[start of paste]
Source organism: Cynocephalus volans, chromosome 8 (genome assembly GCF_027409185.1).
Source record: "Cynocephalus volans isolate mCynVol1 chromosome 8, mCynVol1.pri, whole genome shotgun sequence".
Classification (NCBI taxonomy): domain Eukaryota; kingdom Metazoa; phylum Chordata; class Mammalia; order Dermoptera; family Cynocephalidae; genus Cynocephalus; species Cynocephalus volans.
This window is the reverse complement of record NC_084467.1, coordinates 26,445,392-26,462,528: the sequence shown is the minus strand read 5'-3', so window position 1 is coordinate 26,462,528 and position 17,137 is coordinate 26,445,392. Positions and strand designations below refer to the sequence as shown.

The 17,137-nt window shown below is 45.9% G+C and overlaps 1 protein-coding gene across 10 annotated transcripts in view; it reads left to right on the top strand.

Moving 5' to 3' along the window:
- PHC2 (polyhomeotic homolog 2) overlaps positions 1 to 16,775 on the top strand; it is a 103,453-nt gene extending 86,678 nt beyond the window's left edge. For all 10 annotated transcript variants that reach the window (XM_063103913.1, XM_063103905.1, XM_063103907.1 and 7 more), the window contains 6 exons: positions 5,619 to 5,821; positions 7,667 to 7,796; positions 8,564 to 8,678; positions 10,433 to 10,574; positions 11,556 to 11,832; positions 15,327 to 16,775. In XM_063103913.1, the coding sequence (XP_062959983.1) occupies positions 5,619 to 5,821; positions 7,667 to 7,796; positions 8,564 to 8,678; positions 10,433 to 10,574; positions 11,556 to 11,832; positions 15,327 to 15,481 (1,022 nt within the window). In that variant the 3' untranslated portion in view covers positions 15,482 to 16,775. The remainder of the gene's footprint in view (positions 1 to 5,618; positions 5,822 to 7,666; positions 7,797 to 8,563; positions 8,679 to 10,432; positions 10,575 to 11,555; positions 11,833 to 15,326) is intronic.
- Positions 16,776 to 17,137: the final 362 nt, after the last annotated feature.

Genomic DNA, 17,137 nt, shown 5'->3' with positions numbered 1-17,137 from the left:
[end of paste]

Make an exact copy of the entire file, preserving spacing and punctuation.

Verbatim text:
Source organism: Cynocephalus volans, chromosome 8 (genome assembly GCF_027409185.1).
Source record: "Cynocephalus volans isolate mCynVol1 chromosome 8, mCynVol1.pri, whole genome shotgun sequence".
Classification (NCBI taxonomy): domain Eukaryota; kingdom Metazoa; phylum Chordata; class Mammalia; order Dermoptera; family Cynocephalidae; genus Cynocephalus; species Cynocephalus volans.
This window is the reverse complement of record NC_084467.1, coordinates 26,445,392-26,462,528: the sequence shown is the minus strand read 5'-3', so window position 1 is coordinate 26,462,528 and position 17,137 is coordinate 26,445,392. Positions and strand designations below refer to the sequence as shown.

The 17,137-nt window shown below is 45.9% G+C and overlaps 1 protein-coding gene across 10 annotated transcripts in view; it reads left to right on the top strand.

Moving 5' to 3' along the window:
- PHC2 (polyhomeotic homolog 2) overlaps positions 1 to 16,775 on the top strand; it is a 103,453-nt gene extending 86,678 nt beyond the window's left edge. For all 10 annotated transcript variants that reach the window (XM_063103913.1, XM_063103905.1, XM_063103907.1 and 7 more), the window contains 6 exons: positions 5,619 to 5,821; positions 7,667 to 7,796; positions 8,564 to 8,678; positions 10,433 to 10,574; positions 11,556 to 11,832; positions 15,327 to 16,775. In XM_063103913.1, the coding sequence (XP_062959983.1) occupies positions 5,619 to 5,821; positions 7,667 to 7,796; positions 8,564 to 8,678; positions 10,433 to 10,574; positions 11,556 to 11,832; positions 15,327 to 15,481 (1,022 nt within the window). In that variant the 3' untranslated portion in view covers positions 15,482 to 16,775. The remainder of the gene's footprint in view (positions 1 to 5,618; positions 5,822 to 7,666; positions 7,797 to 8,563; positions 8,679 to 10,432; positions 10,575 to 11,555; positions 11,833 to 15,326) is intronic.
- Positions 16,776 to 17,137: the final 362 nt, after the last annotated feature.

Genomic DNA, 17,137 nt, shown 5'->3' with positions numbered 1-17,137 from the left: